Broken Sleep Books: Slaughter by Rosanna Hildyard

The book I’m looking at today is a collection of three stories by Rosanna Hildyard, which was longlisted for this year’s Edge Hill Prize. It’s published by Broken Sleep Books, who specialise in pamphlets; Slaughter is one of their first fiction titles. 

Hildyard’s stories are all set among the farms of the Pennine Hills in Yorkshire. Each revolves around a different couple, all facing conflict in their relationship with one another and the natural world. 

The narrator of ‘Offcomers’ met her husband, an older farmer, by chance. She might have loved him at first sight, but now he’s abusive. He grumbles about tourists, by which he means farmers down in the valley. She, on the other hand, appreciates that all humans, including her husband, are outsiders to this landscape. The foot-and-mouth outbreak of 2001 brings change, and perhaps a chance of escape.

The farming couple in ‘Outside Are the Dogs’ are of a similar age, but they’re still mismatched. She’s a local girl who has lived around the world and has an air of sophistication that intimidates him, “a man of hands, not words”. As time goes on, cracks appear in their relationship. They buy a puppy, hoping that it might bring them closer together, but things don’t quite turn out as planned. 

In ‘Cull Yaw’, Star has known her partner since school – but she’s vegetarian, and he raises livestock for meat. There are problems on the farm, while Star struggles to relate to her ailing mother. 

Throughout the book, Hildyard’s prose evokes the stark realities of farm life. There’s always a tension between the different strands of her stories, and I really appreciate the way she brings them together. I like it when a story collection feels like a cohesive whole, and Slaughter is a fine example of that. 

Blog tour: Just Thieves by Gregory Galloway

My post today is part of a blog tour for Just Thieves, the first novel for an adult audience written by Gregory Galloway. Galloway is an American author who’s previously written a couple of YA titles. Just Thieves was published earlier this month by Melville House. 

Our narrator is Rick, a thief who works for the mysterious Froehmer, stealing things to order. Those things may not always seem worthwhile, but it’s the job. Rick is firmly enmeshed in Froehmer’s organisation: he can’t see the edges of it, let alone perceive a way out. 

Rick’s professional partner is Frank, who’s prone to philosophising and knows his way around technology. Between them, Rick and Frank are skilled and careful enough not to get caught. But Frank has his superstitions, and he’s sure something will go wrong with the pair’s current job. Sure enough, he is proved right…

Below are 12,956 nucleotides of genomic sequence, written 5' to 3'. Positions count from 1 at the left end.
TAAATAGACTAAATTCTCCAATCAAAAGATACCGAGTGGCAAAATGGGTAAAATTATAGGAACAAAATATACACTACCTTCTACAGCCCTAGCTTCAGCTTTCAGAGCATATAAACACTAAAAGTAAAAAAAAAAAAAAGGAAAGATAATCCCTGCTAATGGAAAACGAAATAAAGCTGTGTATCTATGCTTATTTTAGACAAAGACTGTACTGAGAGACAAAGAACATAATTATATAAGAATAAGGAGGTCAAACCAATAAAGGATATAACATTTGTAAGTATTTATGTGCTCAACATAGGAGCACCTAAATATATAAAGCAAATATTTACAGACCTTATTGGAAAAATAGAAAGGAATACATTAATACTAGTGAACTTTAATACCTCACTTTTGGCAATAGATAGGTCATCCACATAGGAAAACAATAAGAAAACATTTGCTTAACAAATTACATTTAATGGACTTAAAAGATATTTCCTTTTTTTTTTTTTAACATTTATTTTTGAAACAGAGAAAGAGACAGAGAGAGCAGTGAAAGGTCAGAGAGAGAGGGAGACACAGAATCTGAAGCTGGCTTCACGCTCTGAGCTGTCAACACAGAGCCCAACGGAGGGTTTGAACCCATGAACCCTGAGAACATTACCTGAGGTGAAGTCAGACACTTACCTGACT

Rick narrates his story in a suitably laconic noir tone. The novel gradually unpicks how he got to where he is and what’s happening to him now. Just Thieves is ultimately about Rick trying to find his place in the world when the life he had is suddenly overturned. Combine that with the engaging thriller aspect, and you have a book well worth reading. 

Click here to read Chapter 1 of Just Thieves {PDF]

Europe Readr

Today’s post is about a new international literature project that has been brought to my attention. Europe Readr was launched in July by the Slovenian Presidency of the EU Council. The website is a virtual library with 27 free books (one for each EU Member State) available in the original language and English translation.

The selection is themed “The Future of Living”, and aims to offer a range of perspectives on contemporary issues of sustainability and inclusion. The 27 titles, which are available to read until 31 December, are:

Besides the website, Europe Readr is setting up public reading spaces (“reading pavilions”) in cities around the world. Rosie Goldsmith of the European Literature Network is also interviewing the 27 authors in an ongoing series of podcasts.

All in all, Europe Readr looks an exciting project, and I’d like to thank them for getting in touch.

Peirene Press: Winter Flowers by Angélique Villeneuve (tr. Adriana Hunter)

This latest title from Peirene Press takes us to Paris in 1918, where we meet Jeanne, who makes paper flowers for a living. Her husband Toussaint has been recovering from facial injuries sustained in the war. He told her not to visit him in hospital, and she has feared the thought of what’s happened to him. 

Now, Toussaint has returned home, face covered, unable to speak. Not only is he a stranger to Jeanne, she struggles to see him as a person at first:

She doesn’t think, He’s here, she thinks, It’s here. This unknown thing that’s coming home to her. That she’s dreaded, and longed for. It’s here. It’s going to come in, it’s going to make its life with her, and with Léo [their daughter] too, it will come here, into this room that the two of them have shared so little since they left Belleville

Jeanne could be talking about Toussaint’s disfigurement in the abstract here, as much as Toussaint the person. Winter Flowers reminds me of David Diop’s At Night All Blood Is Black, in that both are First World War novels which strongly evoke sensation and feeling. Hunter’s translation is so vivid, as Villeneuve’s novel explores not just Jeanne and Toussaint working out how to relate again, but also the different traumas of the community around them. This is the first of Villeneuve’s novels to appear in English translation; I hope there will be more.